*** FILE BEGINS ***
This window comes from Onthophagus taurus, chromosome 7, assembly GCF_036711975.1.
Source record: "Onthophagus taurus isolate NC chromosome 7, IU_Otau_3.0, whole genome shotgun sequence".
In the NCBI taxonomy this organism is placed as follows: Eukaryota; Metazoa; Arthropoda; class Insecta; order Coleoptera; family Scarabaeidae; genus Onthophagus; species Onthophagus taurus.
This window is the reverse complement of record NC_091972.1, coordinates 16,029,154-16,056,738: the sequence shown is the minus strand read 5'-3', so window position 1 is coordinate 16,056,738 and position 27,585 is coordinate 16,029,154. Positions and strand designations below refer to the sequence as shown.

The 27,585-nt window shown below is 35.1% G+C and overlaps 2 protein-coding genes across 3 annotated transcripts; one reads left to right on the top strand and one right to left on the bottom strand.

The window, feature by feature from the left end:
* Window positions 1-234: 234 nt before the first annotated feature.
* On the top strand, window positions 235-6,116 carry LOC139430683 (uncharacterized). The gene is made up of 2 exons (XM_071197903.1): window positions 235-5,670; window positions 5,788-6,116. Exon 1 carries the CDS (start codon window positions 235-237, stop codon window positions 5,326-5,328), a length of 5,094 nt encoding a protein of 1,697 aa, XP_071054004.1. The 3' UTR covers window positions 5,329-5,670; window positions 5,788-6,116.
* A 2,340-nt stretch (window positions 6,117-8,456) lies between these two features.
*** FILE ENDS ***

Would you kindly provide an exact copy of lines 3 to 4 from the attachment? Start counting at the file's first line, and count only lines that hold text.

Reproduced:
In the NCBI taxonomy this organism is placed as follows: Eukaryota; Metazoa; Arthropoda; class Insecta; order Coleoptera; family Scarabaeidae; genus Onthophagus; species Onthophagus taurus.
This window is the reverse complement of record NC_091972.1, coordinates 16,029,154-16,056,738: the sequence shown is the minus strand read 5'-3', so window position 1 is coordinate 16,056,738 and position 27,585 is coordinate 16,029,154. Positions and strand designations below refer to the sequence as shown.